Review by BigReed

"Jeepers! This is where Jrpgs should have been 6 years ago!"

The Good:
Beautiful art style by Studio Ghibli, fun monster collecting system, likable characters, one of the best soundtracks in gaming this gen, fun battle system, good player direction

The Bad:
While the characters are enjoyable, they are still boring most of the time, lack of player control in more intense battles, somewhat slow pacing

Not too long ago, the gaming industry had an entirely different landscape when it came to role playing games. There was no segmentation of jrpgs and wrpgs, they were simply just referred to as role playing games, and there was peace. Western developers also had a much different take on the role playing genre at the time, and most of those games took refuge on the PC home front. Now, in 2013, the role playing genre is split in half with each side taking shots at the other for the themes and stereotypes that make up the respective sides. Ni no Kuni: Wrath of the White Witch is a perfect example of where jrpgs should have been 6-7 years ago. The Japanese used to have a firm grip over the gaming industry, and titles like Final Fantasy and Chrono Trigger were examples of main stream titles that have now gone “niche”.

Ni no Kuni is developed by Level 5, a company well known for plenty of fabulous role playing titles, but also a company that has its name tied to some very poor examples of console jrpgs such as the White Knight series. Level 5 is back however, and even though Ni no Kuni is late to this generation of consoles, it still proves that jrpgs do have a place in the industry, and they can still continue to impress and spark many emotions from players. Sadly though, Ni no Kuni also represents the fall from grace of the genre at the same time. Very few polished console jrpgs have made their way to the west because of a lack of interest and the language barrier, which is now more present than it ever has been before.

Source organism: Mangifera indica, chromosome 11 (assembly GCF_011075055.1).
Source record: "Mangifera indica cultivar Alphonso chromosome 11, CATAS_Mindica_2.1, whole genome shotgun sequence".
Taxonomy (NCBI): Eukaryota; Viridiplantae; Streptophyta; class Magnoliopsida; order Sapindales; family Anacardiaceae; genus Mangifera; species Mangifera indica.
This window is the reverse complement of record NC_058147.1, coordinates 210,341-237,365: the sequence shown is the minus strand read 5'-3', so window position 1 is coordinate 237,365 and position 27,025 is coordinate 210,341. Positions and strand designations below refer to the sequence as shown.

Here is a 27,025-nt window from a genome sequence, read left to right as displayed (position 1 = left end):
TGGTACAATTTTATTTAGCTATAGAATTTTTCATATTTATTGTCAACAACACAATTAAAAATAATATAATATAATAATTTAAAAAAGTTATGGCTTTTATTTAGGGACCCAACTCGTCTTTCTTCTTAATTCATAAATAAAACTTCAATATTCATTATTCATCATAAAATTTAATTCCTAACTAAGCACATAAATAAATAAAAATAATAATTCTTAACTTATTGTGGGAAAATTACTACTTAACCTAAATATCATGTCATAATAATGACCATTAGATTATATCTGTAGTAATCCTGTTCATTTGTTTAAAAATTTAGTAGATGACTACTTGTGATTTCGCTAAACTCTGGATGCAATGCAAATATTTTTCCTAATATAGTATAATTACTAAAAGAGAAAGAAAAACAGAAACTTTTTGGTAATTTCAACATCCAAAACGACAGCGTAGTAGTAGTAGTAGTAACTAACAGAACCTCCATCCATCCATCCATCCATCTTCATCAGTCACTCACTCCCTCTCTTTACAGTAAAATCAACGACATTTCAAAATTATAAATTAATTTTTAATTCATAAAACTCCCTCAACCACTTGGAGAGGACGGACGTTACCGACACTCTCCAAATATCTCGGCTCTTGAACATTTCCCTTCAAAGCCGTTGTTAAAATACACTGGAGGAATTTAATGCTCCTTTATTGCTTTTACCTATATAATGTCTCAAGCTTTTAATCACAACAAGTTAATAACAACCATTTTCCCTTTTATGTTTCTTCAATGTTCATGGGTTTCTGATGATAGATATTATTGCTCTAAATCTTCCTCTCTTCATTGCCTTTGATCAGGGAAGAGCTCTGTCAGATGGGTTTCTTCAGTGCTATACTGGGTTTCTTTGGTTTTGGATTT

Familiar, yet fresh

A young boy (possibly with amnesia) sets out on a journey to save somebody, or the world. On his quest, which of course starts off in an area within a forest, he'll meet people that eventually become his friends and party members. They'll stay at inns, and buy their weapons and items from their respective dealers .They'll travel by boat and air, and eventually attempt to thwart the evil wizard. Sound familiar? To Ni no Kuni's credit, while it does follow a stereotypical template, it still does plenty to keep things fresh, especially for a jrpg in recent years. This has been one of the biggest complaints of jrpgs; very little change within any of the various themes that represent the games. Ni no Kuni sets out to prove that you can keep the heart of a jrpg and still produce a fun and successful title, even in the western markets.

Combat mixes turn based and active elements, sadly with bad AI

As time rolls by, role playing games continue to employ more action based combat systems. Western role playing games are almost exclusively action based, with some titles being able to be considered other genres like shooting. Even jrpgs such as Final Fantasy have moved past the older style battle systems where the player has full control over what each character can do including healing, attacking, defending, and using items. Ni no Kuni mixes action with turn based mechanics to create a battle system that utilizes monsters (familiars) that you can collect, morph, equip, and control in battle. Generally speaking, the battle system functions as it should, and does a fine job of showcasing all the elements of the system to the player. You can actually play the game either on easy or normal, and you can change the difficulty during the game. Both modes offer a bit of challenge, especially during the boss battles. Grinding through battles can actually be pretty fun. Considering how many battles you'll actually have during the game, it's nice to see that Level 5 kept the battle system engaging even after you've competed over a thousand of them.